The Intersection of Employer Branding With Onboarding and Offboarding

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Many organizations view a strong employer brand as a means to attract candidates. And it is. But employer branding doesn’t just relate to candidate experience. It also interweaves with employee experience. Too often, however, companies fail to consider their employer brand at two of the most critical parts of the employee journey — onboarding and offboarding.

Employer Branding and Onboarding

Research from Harvard Business School has shown that 1 in 3 recent hires will look for a new job within their first six months at a company. Coupled with productivity challenges and culture issues, it’s clear that the lack of a well-designed onboarding strategy can have a serious impact on the business.  

Thankfully, you can use your employer brand to elevate the onboarding process and keep talent happy, motivated, and engaged. 

To begin with, when a new hire joins a company, this is the first time they get to experience your employer brand firsthand, so there’s a real opportunity to orient the employee experience correctly. In the same way you use employer brand values to attract talent externally, you should use those same values to engage, excite, and retain talent internally. 

Likewise, a successful onboarding journey should be congruent with the philosophy, premise, promise, demands, and expectations of your wider employer brand. Otherwise, new hires will feel as if you’ve done a bait-and-switch. 

For an onboarding program to exemplify the complete picture of your employer brand, it’s important to embrace the positives, the harsh realities, and everything in between. Here are a few strategic considerations to keep in mind:

Keep employees accountable. In every strong employer brand, there is a “Give and Get,” a mutual value exchange between what the employee brings to the table in return for what the employer can offer. To bring your “Give and Get” to life, you must find a way to weave this exchange into the onboarding process, perhaps through gamification or recorded content. Doing so keeps employees personally accountable and empowers them to take charge of their own role in the onboarding process. You can then follow through on the behaviors and environment you’ve promised.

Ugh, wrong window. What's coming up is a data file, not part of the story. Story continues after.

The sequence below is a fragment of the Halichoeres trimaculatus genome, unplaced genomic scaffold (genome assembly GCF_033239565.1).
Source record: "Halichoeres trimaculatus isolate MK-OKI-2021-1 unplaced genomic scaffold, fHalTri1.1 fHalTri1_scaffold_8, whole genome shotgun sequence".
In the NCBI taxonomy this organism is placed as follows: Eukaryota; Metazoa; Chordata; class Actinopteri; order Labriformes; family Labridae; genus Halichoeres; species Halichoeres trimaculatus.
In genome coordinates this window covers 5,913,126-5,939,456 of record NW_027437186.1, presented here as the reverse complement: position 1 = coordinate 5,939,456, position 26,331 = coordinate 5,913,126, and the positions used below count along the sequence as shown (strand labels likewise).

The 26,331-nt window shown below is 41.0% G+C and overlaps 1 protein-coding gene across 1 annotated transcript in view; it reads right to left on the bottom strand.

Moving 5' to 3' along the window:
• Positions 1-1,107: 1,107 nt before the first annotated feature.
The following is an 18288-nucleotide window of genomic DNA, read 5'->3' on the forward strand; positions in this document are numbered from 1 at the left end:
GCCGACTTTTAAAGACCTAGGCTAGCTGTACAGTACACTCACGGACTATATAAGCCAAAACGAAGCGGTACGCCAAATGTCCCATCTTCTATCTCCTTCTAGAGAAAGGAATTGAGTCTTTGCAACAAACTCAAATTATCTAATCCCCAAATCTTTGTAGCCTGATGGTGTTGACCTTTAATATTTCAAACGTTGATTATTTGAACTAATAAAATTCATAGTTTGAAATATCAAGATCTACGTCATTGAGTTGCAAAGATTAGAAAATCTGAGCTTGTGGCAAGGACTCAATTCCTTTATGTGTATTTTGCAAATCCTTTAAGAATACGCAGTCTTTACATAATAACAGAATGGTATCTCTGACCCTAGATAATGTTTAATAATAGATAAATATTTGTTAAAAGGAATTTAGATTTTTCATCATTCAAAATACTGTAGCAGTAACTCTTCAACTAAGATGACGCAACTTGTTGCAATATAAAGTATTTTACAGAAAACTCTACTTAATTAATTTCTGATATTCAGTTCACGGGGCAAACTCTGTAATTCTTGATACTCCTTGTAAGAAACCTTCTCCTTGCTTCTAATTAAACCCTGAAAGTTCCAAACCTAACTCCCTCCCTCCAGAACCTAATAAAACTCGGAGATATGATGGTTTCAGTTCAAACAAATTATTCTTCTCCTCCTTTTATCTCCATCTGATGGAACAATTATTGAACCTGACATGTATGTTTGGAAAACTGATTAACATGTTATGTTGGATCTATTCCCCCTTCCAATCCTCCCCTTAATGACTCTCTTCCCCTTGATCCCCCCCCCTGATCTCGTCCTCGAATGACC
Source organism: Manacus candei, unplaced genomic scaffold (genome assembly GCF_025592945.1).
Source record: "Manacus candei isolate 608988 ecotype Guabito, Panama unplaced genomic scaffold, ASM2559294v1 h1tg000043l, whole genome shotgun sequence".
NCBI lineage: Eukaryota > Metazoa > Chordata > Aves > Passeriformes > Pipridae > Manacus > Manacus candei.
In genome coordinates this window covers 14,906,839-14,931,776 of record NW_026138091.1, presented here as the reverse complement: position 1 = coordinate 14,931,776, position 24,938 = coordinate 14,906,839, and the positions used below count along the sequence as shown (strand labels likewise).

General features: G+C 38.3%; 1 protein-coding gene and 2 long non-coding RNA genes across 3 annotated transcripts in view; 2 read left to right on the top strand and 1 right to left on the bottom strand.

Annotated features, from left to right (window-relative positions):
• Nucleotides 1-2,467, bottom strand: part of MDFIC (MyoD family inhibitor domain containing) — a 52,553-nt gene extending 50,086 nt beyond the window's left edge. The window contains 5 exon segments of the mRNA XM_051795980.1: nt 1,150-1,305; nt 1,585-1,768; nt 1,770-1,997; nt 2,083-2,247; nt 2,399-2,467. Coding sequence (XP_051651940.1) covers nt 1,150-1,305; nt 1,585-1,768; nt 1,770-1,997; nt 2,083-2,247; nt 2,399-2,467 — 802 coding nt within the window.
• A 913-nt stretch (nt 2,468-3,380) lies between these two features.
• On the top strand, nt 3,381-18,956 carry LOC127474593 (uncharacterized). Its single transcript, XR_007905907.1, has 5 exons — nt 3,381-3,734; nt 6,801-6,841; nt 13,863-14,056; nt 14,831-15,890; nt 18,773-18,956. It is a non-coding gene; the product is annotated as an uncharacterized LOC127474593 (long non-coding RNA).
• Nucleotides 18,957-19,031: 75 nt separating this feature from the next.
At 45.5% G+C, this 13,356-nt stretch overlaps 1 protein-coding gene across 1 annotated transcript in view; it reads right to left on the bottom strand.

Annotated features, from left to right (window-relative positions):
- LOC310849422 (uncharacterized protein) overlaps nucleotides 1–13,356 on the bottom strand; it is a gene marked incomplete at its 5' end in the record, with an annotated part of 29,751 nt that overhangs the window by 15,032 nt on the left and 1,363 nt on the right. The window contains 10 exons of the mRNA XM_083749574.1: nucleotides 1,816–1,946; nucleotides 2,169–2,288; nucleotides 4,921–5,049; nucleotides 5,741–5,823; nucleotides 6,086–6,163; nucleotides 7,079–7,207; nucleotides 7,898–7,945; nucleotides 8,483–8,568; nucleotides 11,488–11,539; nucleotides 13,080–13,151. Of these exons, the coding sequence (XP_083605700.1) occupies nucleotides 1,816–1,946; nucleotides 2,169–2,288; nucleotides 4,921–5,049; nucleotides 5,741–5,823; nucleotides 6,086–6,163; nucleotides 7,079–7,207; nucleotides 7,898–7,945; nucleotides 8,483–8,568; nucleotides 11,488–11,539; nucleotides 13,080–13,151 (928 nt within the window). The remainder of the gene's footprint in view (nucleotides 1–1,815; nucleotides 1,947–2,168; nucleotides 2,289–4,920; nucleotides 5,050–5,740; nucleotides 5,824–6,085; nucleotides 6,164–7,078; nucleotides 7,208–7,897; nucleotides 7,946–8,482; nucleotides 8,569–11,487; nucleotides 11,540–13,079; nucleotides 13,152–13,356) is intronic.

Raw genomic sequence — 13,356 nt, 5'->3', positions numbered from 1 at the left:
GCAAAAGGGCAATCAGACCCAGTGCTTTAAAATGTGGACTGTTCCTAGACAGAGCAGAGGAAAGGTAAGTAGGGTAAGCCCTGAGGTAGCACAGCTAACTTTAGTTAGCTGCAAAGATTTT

Set clear expectations. Onboarding is your company’s first and most important opportunity to highlight what’s important, what’s expected of employees, and how they’re going to be measured. As such, it’s a key time to set clear expectations from the start and be open about the challenges and the opportunities people will encounter. This helps talent acclimatize to the culture more quickly and feel a greater sense of belonging.

Build a sense of purpose. You can do this by making sure that new hires feel invested in their own onboarding. For example, with many people currently working remotely, you could build stronger purpose by giving employees a say in what computer equipment or provisions they need to succeed.

And here are some tactical ways to bring your strategy to life:

Leverage employee generated content. Your people are your greatest asset (it’s a cliché because it’s true), so make sure to leverage your existing employees by turning them into brand ambassadors who can help welcome new talent. For instance, consider asking people to pre-record video clips and other interactive content to convey important information during onboarding. This is a truly thoughtful way to reinforce a welcoming feeling…

Source: ERE

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